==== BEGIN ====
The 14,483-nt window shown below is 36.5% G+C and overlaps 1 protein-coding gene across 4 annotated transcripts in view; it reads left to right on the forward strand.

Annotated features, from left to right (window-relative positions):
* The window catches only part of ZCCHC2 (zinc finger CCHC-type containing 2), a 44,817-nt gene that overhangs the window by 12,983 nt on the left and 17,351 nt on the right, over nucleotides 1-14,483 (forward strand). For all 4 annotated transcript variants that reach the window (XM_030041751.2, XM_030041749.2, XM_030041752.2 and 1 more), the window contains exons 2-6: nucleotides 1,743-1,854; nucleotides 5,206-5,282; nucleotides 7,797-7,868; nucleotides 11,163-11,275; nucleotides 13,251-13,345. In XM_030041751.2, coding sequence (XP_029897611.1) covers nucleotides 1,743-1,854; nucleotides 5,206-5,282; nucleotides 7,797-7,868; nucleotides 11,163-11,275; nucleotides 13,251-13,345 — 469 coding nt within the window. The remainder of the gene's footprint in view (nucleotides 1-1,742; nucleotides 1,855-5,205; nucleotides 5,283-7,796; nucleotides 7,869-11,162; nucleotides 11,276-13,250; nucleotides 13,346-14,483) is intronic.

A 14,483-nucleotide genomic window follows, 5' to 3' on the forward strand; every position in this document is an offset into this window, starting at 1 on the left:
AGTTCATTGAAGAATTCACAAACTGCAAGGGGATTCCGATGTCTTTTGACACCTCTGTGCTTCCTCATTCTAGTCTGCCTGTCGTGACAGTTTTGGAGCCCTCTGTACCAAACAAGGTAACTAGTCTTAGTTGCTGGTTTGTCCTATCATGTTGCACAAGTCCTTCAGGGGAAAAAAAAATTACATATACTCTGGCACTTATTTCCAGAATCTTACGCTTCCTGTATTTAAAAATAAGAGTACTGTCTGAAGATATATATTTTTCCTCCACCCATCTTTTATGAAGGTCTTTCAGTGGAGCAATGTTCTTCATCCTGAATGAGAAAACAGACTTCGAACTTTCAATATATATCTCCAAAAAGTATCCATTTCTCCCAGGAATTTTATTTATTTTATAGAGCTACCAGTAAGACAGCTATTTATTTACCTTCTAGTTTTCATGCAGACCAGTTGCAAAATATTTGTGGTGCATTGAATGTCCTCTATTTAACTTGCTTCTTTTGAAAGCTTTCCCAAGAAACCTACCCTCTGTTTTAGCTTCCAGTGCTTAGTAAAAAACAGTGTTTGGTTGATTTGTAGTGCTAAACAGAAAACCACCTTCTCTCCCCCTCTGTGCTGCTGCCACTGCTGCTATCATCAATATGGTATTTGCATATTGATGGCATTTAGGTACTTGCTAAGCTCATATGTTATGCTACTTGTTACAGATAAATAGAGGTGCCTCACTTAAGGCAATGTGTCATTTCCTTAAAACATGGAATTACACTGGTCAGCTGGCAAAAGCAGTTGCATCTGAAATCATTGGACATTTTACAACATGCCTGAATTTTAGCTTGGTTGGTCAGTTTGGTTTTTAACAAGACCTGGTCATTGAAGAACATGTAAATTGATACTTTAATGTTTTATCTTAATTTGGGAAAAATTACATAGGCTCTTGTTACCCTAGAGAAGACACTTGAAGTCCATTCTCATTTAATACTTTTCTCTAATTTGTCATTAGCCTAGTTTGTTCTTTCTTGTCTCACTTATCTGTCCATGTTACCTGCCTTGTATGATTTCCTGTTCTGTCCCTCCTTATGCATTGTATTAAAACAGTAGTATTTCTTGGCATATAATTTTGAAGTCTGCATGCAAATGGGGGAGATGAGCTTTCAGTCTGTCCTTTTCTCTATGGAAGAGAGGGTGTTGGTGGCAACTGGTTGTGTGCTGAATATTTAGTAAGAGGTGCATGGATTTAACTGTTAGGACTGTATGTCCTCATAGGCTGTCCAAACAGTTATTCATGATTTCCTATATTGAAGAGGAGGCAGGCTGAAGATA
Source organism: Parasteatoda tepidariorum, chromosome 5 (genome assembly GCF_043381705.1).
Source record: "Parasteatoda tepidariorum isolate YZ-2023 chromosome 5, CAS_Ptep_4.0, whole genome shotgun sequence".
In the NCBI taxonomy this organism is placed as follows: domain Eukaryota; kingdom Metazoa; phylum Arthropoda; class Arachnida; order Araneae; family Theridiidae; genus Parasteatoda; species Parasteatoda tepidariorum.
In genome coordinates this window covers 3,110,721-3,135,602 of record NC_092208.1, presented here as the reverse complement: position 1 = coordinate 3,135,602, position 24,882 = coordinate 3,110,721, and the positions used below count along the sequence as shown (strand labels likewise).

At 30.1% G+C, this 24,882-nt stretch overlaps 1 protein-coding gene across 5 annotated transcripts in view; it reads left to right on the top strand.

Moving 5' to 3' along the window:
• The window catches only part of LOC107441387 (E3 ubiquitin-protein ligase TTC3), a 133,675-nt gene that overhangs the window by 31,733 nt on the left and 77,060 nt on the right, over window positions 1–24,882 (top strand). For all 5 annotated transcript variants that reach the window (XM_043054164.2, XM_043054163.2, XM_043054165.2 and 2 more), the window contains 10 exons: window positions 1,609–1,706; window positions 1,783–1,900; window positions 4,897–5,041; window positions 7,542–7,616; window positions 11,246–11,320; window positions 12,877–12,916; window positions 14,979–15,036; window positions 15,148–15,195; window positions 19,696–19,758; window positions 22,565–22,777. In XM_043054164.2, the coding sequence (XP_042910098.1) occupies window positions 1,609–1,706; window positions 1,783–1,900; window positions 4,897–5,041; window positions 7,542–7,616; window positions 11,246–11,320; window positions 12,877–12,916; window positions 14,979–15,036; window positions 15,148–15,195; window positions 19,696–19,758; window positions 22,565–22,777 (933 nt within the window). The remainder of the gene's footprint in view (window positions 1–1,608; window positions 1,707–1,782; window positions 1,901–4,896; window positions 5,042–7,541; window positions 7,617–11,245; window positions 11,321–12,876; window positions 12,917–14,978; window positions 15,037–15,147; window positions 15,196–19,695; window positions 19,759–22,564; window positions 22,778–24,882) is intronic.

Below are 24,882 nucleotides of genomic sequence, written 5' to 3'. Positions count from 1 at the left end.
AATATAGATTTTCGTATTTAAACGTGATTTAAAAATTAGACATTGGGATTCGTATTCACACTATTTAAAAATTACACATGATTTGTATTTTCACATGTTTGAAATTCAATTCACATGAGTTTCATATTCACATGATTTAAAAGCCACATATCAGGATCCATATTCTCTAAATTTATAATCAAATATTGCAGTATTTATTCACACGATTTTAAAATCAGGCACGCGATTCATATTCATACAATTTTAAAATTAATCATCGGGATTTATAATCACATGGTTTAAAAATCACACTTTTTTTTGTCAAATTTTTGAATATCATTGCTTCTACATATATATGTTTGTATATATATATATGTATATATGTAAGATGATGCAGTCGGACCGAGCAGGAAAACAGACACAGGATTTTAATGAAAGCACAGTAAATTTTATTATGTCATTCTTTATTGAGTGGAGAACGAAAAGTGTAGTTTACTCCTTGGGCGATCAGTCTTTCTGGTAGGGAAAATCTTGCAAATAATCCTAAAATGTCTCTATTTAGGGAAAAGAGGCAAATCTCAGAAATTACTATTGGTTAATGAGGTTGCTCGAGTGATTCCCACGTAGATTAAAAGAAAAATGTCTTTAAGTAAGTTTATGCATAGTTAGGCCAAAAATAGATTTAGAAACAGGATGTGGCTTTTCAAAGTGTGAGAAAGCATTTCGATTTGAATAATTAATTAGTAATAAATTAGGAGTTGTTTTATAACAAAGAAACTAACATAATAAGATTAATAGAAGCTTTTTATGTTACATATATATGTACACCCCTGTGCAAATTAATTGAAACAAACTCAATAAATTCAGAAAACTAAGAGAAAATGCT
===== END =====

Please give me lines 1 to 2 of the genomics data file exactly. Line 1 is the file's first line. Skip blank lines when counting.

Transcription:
The 14,483-nt window shown below is 36.5% G+C and overlaps 1 protein-coding gene across 4 annotated transcripts in view; it reads left to right on the forward strand.

Annotated features, from left to right (window-relative positions):